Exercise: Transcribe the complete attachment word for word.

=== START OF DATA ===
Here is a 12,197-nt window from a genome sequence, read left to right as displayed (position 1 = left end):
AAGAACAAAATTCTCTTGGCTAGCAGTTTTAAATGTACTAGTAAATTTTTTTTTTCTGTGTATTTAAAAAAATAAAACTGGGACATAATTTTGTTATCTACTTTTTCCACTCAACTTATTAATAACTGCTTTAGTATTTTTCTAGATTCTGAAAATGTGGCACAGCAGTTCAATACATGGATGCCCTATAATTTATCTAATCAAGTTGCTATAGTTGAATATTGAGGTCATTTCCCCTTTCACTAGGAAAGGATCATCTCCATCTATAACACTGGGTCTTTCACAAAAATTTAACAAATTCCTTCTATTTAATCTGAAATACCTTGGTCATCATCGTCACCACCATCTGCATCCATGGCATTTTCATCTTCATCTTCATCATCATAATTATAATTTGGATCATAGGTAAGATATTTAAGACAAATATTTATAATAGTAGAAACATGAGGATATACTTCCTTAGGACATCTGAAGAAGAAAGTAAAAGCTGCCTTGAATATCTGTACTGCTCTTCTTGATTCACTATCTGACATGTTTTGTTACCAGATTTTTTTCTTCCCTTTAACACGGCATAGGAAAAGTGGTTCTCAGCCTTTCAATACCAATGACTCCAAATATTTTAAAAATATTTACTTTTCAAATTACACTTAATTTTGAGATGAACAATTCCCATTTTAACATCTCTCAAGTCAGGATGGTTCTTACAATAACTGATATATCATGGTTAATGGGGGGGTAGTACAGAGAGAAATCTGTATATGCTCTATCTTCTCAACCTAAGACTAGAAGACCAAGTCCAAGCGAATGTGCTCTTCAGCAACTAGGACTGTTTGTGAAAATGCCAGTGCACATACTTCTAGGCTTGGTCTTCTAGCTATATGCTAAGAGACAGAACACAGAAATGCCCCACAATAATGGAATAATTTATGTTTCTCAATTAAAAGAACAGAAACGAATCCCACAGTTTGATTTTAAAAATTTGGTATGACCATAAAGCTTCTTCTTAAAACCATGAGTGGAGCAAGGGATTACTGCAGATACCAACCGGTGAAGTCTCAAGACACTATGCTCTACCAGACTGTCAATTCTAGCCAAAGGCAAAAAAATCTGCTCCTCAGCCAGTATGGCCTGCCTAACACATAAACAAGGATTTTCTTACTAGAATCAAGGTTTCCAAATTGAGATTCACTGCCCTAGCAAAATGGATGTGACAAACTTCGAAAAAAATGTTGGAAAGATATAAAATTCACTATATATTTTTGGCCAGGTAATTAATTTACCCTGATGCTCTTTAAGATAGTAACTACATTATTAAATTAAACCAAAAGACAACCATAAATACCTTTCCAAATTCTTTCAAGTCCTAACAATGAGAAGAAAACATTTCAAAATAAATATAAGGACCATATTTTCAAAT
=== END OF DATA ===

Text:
Here is a 12,197-nt window from a genome sequence, read left to right as displayed (position 1 = left end):
AAGAACAAAATTCTCTTGGCTAGCAGTTTTAAATGTACTAGTAAATTTTTTTTTTCTGTGTATTTAAAAAAATAAAACTGGGACATAATTTTGTTATCTACTTTTTCCACTCAACTTATTAATAACTGCTTTAGTATTTTTCTAGATTCTGAAAATGTGGCACAGCAGTTCAATACATGGATGCCCTATAATTTATCTAATCAAGTTGCTATAGTTGAATATTGAGGTCATTTCCCCTTTCACTAGGAAAGGATCATCTCCATCTATAACACTGGGTCTTTCACAAAAATTTAACAAATTCCTTCTATTTAATCTGAAATACCTTGGTCATCATCGTCACCACCATCTGCATCCATGGCATTTTCATCTTCATCTTCATCATCATAATTATAATTTGGATCATAGGTAAGATATTTAAGACAAATATTTATAATAGTAGAAACATGAGGATATACTTCCTTAGGACATCTGAAGAAGAAAGTAAAAGCTGCCTTGAATATCTGTACTGCTCTTCTTGATTCACTATCTGACATGTTTTGTTACCAGATTTTTTTCTTCCCTTTAACACGGCATAGGAAAAGTGGTTCTCAGCCTTTCAATACCAATGACTCCAAATATTTTAAAAATATTTACTTTTCAAATTACACTTAATTTTGAGATGAACAATTCCCATTTTAACATCTCTCAAGTCAGGATGGTTCTTACAATAACTGATATATCATGGTTAATGGGGGGGTAGTACAGAGAGAAATCTGTATATGCTCTATCTTCTCAACCTAAGACTAGAAGACCAAGTCCAAGCGAATGTGCTCTTCAGCAACTAGGACTGTTTGTGAAAATGCCAGTGCACATACTTCTAGGCTTGGTCTTCTAGCTATATGCTAAGAGACAGAACACAGAAATGCCCCACAATAATGGAATAATTTATGTTTCTCAATTAAAAGAACAGAAACGAATCCCACAGTTTGATTTTAAAAATTTGGTATGACCATAAAGCTTCTTCTTAAAACCATGAGTGGAGCAAGGGATTACTGCAGATACCAACCGGTGAAGTCTCAAGACACTATGCTCTACCAGACTGTCAATTCTAGCCAAAGGCAAAAAAATCTGCTCCTCAGCCAGTATGGCCTGCCTAACACATAAACAAGGATTTTCTTACTAGAATCAAGGTTTCCAAATTGAGATTCACTGCCCTAGCAAAATGGATGTGACAAACTTCGAAAAAAATGTTGGAAAGATATAAAATTCACTATATATTTTTGGCCAGGTAATTAATTTACCCTGATGCTCTTTAAGATAGTAACTACATTATTAAATTAAACCAAAAGACAACCATAAATACCTTTCCAAATTCTTTCAAGTCCTAACAATGAGAAGAAAACATTTCAAAATAAATATAAGGACCATATTTTCAAAT